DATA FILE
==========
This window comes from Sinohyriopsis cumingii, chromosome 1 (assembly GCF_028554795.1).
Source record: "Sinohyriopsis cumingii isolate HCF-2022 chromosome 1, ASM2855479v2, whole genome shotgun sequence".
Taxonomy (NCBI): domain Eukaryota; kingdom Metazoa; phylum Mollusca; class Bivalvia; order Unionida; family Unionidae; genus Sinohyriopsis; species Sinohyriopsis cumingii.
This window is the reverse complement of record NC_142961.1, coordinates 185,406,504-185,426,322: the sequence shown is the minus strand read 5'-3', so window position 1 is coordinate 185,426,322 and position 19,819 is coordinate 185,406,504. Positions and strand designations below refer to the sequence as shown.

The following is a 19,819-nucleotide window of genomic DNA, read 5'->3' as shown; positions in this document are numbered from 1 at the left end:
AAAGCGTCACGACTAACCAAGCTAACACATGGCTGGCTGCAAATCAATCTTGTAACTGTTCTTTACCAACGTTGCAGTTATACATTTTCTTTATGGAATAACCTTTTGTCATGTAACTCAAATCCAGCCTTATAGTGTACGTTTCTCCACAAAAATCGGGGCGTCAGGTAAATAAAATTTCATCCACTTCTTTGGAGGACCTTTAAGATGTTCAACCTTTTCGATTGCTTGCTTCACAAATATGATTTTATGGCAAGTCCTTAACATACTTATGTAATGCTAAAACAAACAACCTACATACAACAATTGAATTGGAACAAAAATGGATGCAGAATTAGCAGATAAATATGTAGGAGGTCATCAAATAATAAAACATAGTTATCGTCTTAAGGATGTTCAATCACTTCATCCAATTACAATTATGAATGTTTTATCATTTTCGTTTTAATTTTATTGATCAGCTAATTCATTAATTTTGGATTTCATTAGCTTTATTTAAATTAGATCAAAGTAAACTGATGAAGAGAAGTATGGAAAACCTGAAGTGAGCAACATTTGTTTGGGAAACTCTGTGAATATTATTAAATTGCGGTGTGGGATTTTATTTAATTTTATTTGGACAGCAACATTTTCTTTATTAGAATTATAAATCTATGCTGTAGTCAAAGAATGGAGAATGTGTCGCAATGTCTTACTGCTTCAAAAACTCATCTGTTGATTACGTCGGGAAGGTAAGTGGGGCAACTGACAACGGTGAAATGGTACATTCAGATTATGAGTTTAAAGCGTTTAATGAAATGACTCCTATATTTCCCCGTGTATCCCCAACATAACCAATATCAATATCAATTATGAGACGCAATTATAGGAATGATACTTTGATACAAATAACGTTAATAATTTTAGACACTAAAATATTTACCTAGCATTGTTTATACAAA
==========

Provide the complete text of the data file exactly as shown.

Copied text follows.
This window comes from Sinohyriopsis cumingii, chromosome 1 (assembly GCF_028554795.1).
Source record: "Sinohyriopsis cumingii isolate HCF-2022 chromosome 1, ASM2855479v2, whole genome shotgun sequence".
Taxonomy (NCBI): domain Eukaryota; kingdom Metazoa; phylum Mollusca; class Bivalvia; order Unionida; family Unionidae; genus Sinohyriopsis; species Sinohyriopsis cumingii.
This window is the reverse complement of record NC_142961.1, coordinates 185,406,504-185,426,322: the sequence shown is the minus strand read 5'-3', so window position 1 is coordinate 185,426,322 and position 19,819 is coordinate 185,406,504. Positions and strand designations below refer to the sequence as shown.

The following is a 19,819-nucleotide window of genomic DNA, read 5'->3' as shown; positions in this document are numbered from 1 at the left end:
AAAGCGTCACGACTAACCAAGCTAACACATGGCTGGCTGCAAATCAATCTTGTAACTGTTCTTTACCAACGTTGCAGTTATACATTTTCTTTATGGAATAACCTTTTGTCATGTAACTCAAATCCAGCCTTATAGTGTACGTTTCTCCACAAAAATCGGGGCGTCAGGTAAATAAAATTTCATCCACTTCTTTGGAGGACCTTTAAGATGTTCAACCTTTTCGATTGCTTGCTTCACAAATATGATTTTATGGCAAGTCCTTAACATACTTATGTAATGCTAAAACAAACAACCTACATACAACAATTGAATTGGAACAAAAATGGATGCAGAATTAGCAGATAAATATGTAGGAGGTCATCAAATAATAAAACATAGTTATCGTCTTAAGGATGTTCAATCACTTCATCCAATTACAATTATGAATGTTTTATCATTTTCGTTTTAATTTTATTGATCAGCTAATTCATTAATTTTGGATTTCATTAGCTTTATTTAAATTAGATCAAAGTAAACTGATGAAGAGAAGTATGGAAAACCTGAAGTGAGCAACATTTGTTTGGGAAACTCTGTGAATATTATTAAATTGCGGTGTGGGATTTTATTTAATTTTATTTGGACAGCAACATTTTCTTTATTAGAATTATAAATCTATGCTGTAGTCAAAGAATGGAGAATGTGTCGCAATGTCTTACTGCTTCAAAAACTCATCTGTTGATTACGTCGGGAAGGTAAGTGGGGCAACTGACAACGGTGAAATGGTACATTCAGATTATGAGTTTAAAGCGTTTAATGAAATGACTCCTATATTTCCCCGTGTATCCCCAACATAACCAATATCAATATCAATTATGAGACGCAATTATAGGAATGATACTTTGATACAAATAACGTTAATAATTTTAGACACTAAAATATTTACCTAGCATTGTTTATACAAA